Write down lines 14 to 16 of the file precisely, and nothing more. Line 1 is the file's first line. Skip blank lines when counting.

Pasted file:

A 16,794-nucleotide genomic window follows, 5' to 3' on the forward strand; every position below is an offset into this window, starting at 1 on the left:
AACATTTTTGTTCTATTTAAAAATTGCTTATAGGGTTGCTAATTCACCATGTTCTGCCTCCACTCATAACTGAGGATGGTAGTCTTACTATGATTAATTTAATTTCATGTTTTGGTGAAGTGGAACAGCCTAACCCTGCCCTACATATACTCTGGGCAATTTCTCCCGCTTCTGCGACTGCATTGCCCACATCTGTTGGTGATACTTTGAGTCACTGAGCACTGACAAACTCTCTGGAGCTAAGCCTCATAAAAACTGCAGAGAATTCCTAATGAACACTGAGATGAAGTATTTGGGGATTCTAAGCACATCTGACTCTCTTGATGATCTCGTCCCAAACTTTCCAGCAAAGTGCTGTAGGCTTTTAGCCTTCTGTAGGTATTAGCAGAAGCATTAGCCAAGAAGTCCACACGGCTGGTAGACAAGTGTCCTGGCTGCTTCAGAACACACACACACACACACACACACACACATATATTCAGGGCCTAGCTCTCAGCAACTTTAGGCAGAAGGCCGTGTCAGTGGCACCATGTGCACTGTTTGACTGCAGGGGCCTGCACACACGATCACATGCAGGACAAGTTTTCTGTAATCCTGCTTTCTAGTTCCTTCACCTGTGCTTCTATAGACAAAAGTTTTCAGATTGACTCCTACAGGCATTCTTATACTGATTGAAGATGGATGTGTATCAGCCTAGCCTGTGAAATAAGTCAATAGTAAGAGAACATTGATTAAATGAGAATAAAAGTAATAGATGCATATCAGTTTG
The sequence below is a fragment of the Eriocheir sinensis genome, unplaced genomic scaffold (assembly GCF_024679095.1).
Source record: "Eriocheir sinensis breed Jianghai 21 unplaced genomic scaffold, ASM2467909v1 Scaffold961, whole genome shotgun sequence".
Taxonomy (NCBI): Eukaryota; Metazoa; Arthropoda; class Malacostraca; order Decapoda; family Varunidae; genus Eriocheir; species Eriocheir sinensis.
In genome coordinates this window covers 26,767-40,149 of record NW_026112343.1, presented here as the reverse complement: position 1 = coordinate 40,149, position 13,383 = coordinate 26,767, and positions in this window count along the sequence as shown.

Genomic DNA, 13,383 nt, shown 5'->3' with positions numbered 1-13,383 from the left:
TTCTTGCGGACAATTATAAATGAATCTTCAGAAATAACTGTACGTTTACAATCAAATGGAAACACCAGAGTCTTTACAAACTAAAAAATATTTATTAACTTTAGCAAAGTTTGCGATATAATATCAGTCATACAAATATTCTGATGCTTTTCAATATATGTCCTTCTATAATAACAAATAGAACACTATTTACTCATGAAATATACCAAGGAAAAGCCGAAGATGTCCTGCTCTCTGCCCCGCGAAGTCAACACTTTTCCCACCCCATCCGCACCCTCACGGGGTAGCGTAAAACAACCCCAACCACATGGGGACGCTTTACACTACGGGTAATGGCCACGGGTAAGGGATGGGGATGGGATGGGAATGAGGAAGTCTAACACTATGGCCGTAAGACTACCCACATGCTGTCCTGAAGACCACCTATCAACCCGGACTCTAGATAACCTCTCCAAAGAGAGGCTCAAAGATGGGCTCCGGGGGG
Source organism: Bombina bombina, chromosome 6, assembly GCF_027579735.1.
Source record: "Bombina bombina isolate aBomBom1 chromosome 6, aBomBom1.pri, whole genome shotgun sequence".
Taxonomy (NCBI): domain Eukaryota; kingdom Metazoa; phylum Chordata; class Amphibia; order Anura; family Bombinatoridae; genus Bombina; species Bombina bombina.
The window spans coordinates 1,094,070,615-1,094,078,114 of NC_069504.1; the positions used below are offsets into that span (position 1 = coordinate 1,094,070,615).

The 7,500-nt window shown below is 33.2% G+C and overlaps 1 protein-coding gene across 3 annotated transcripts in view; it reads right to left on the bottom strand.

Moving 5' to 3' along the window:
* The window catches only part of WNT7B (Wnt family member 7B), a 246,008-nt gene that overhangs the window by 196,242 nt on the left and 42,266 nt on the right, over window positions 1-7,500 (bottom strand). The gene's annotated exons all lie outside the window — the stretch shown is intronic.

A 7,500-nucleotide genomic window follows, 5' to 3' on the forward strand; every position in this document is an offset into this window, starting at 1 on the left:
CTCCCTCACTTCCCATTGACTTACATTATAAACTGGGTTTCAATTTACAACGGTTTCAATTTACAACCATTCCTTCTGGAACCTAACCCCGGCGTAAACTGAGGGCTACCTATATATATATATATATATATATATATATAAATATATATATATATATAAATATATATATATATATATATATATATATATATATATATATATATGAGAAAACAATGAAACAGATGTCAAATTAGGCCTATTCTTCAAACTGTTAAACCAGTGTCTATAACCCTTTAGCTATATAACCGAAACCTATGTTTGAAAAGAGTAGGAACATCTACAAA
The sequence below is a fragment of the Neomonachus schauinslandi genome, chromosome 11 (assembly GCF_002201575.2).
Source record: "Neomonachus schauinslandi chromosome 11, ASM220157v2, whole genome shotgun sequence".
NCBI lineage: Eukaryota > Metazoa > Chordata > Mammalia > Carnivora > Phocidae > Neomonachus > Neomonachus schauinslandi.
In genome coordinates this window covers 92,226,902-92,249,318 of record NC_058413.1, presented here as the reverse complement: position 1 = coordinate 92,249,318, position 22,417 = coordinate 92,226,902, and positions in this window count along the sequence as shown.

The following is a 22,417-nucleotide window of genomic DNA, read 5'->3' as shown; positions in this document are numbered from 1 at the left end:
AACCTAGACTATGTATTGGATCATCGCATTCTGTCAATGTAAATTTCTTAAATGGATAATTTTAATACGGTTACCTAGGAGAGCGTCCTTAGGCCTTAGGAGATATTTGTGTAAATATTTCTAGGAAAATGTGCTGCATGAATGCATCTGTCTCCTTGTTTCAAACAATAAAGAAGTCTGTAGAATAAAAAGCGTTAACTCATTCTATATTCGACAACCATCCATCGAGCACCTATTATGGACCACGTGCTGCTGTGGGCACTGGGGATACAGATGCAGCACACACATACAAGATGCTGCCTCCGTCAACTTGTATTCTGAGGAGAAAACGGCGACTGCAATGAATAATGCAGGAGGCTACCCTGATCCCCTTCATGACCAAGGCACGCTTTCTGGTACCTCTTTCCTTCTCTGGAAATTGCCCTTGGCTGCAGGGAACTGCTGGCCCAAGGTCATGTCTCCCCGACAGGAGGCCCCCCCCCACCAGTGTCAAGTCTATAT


Moving 5' to 3' along the window:
* The window catches only part of WNT7B (Wnt family member 7B), a 246,008-nt gene that overhangs the window by 196,242 nt on the left and 42,266 nt on the right, over window positions 1-7,500 (bottom strand). The gene's annotated exons all lie outside the window — the stretch shown is intronic.

A 7,500-nucleotide genomic window follows, 5' to 3' on the forward strand; every position in this document is an offset into this window, starting at 1 on the left: